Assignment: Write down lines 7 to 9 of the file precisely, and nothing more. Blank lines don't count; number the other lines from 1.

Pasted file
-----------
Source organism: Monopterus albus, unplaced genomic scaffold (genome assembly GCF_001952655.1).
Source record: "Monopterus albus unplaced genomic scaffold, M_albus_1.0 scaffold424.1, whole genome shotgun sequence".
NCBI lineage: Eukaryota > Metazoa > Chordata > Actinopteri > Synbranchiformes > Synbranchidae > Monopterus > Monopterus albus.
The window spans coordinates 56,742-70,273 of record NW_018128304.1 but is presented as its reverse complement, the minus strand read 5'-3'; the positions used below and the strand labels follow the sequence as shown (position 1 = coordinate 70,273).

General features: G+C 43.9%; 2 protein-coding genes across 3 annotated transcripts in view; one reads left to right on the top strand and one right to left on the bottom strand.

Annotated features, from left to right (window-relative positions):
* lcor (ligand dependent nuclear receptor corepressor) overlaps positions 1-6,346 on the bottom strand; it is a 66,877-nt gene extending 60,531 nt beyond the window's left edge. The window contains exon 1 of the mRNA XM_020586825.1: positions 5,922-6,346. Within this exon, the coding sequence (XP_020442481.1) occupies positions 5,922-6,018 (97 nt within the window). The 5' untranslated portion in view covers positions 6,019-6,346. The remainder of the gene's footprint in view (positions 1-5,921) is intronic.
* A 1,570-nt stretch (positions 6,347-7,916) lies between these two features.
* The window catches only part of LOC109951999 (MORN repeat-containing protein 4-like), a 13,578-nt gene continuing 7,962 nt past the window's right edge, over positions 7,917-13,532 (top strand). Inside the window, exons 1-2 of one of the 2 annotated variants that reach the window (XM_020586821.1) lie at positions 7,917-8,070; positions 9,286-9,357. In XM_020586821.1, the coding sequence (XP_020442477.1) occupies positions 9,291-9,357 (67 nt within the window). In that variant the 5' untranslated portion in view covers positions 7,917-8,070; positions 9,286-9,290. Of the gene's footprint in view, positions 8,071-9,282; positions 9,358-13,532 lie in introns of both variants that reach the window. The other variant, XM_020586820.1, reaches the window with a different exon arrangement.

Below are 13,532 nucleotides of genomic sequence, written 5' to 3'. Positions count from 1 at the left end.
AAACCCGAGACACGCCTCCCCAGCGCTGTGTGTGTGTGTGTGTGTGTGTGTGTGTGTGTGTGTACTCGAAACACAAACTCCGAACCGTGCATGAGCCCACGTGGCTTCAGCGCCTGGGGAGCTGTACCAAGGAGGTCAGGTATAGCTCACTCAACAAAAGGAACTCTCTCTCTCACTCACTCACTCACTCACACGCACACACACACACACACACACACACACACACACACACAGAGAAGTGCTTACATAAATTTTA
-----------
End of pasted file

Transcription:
* lcor (ligand dependent nuclear receptor corepressor) overlaps positions 1-6,346 on the bottom strand; it is a 66,877-nt gene extending 60,531 nt beyond the window's left edge. The window contains exon 1 of the mRNA XM_020586825.1: positions 5,922-6,346. Within this exon, the coding sequence (XP_020442481.1) occupies positions 5,922-6,018 (97 nt within the window). The 5' untranslated portion in view covers positions 6,019-6,346. The remainder of the gene's footprint in view (positions 1-5,921) is intronic.
* A 1,570-nt stretch (positions 6,347-7,916) lies between these two features.
* The window catches only part of LOC109951999 (MORN repeat-containing protein 4-like), a 13,578-nt gene continuing 7,962 nt past the window's right edge, over positions 7,917-13,532 (top strand). Inside the window, exons 1-2 of one of the 2 annotated variants that reach the window (XM_020586821.1) lie at positions 7,917-8,070; positions 9,286-9,357. In XM_020586821.1, the coding sequence (XP_020442477.1) occupies positions 9,291-9,357 (67 nt within the window). In that variant the 5' untranslated portion in view covers positions 7,917-8,070; positions 9,286-9,290. Of the gene's footprint in view, positions 8,071-9,282; positions 9,358-13,532 lie in introns of both variants that reach the window. The other variant, XM_020586820.1, reaches the window with a different exon arrangement.